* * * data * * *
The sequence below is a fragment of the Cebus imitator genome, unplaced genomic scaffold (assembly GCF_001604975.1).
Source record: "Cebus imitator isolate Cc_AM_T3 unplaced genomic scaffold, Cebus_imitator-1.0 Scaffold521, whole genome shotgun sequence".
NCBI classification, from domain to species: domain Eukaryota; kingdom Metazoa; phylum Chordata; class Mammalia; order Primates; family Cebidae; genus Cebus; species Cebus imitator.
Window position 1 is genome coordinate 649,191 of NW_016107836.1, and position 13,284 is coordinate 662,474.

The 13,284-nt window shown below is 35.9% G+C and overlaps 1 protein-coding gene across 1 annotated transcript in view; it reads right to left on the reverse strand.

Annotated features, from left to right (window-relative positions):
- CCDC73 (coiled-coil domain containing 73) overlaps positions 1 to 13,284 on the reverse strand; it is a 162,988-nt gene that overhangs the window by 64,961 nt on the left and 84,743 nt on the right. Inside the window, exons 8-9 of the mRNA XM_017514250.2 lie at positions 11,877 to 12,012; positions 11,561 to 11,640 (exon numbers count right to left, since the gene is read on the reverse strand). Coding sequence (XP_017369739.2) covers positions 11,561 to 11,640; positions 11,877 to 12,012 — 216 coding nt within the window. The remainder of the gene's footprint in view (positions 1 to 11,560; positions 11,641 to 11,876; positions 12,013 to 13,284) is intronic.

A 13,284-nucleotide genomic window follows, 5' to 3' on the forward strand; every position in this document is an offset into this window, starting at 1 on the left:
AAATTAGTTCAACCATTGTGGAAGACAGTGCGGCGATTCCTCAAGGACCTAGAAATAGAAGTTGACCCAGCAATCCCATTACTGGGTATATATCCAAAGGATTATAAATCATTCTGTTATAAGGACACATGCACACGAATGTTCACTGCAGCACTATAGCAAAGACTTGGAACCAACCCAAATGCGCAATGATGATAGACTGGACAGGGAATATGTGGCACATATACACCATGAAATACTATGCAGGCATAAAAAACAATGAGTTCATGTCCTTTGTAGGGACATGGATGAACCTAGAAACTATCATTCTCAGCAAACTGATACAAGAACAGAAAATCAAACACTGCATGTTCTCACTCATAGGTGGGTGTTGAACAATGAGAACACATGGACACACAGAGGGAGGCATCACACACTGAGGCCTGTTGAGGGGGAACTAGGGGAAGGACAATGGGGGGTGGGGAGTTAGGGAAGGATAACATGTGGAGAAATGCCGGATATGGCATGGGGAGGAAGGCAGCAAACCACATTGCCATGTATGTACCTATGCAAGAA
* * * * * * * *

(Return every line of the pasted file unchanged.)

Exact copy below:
The sequence below is a fragment of the Cebus imitator genome, unplaced genomic scaffold (assembly GCF_001604975.1).
Source record: "Cebus imitator isolate Cc_AM_T3 unplaced genomic scaffold, Cebus_imitator-1.0 Scaffold521, whole genome shotgun sequence".
NCBI classification, from domain to species: domain Eukaryota; kingdom Metazoa; phylum Chordata; class Mammalia; order Primates; family Cebidae; genus Cebus; species Cebus imitator.
Window position 1 is genome coordinate 649,191 of NW_016107836.1, and position 13,284 is coordinate 662,474.

The 13,284-nt window shown below is 35.9% G+C and overlaps 1 protein-coding gene across 1 annotated transcript in view; it reads right to left on the reverse strand.

Annotated features, from left to right (window-relative positions):
- CCDC73 (coiled-coil domain containing 73) overlaps positions 1 to 13,284 on the reverse strand; it is a 162,988-nt gene that overhangs the window by 64,961 nt on the left and 84,743 nt on the right. Inside the window, exons 8-9 of the mRNA XM_017514250.2 lie at positions 11,877 to 12,012; positions 11,561 to 11,640 (exon numbers count right to left, since the gene is read on the reverse strand). Coding sequence (XP_017369739.2) covers positions 11,561 to 11,640; positions 11,877 to 12,012 — 216 coding nt within the window. The remainder of the gene's footprint in view (positions 1 to 11,560; positions 11,641 to 11,876; positions 12,013 to 13,284) is intronic.

A 13,284-nucleotide genomic window follows, 5' to 3' on the forward strand; every position in this document is an offset into this window, starting at 1 on the left:
AAATTAGTTCAACCATTGTGGAAGACAGTGCGGCGATTCCTCAAGGACCTAGAAATAGAAGTTGACCCAGCAATCCCATTACTGGGTATATATCCAAAGGATTATAAATCATTCTGTTATAAGGACACATGCACACGAATGTTCACTGCAGCACTATAGCAAAGACTTGGAACCAACCCAAATGCGCAATGATGATAGACTGGACAGGGAATATGTGGCACATATACACCATGAAATACTATGCAGGCATAAAAAACAATGAGTTCATGTCCTTTGTAGGGACATGGATGAACCTAGAAACTATCATTCTCAGCAAACTGATACAAGAACAGAAAATCAAACACTGCATGTTCTCACTCATAGGTGGGTGTTGAACAATGAGAACACATGGACACACAGAGGGAGGCATCACACACTGAGGCCTGTTGAGGGGGAACTAGGGGAAGGACAATGGGGGGTGGGGAGTTAGGGAAGGATAACATGTGGAGAAATGCCGGATATGGCATGGGGAGGAAGGCAGCAAACCACATTGCCATGTATGTACCTATGCAAGAA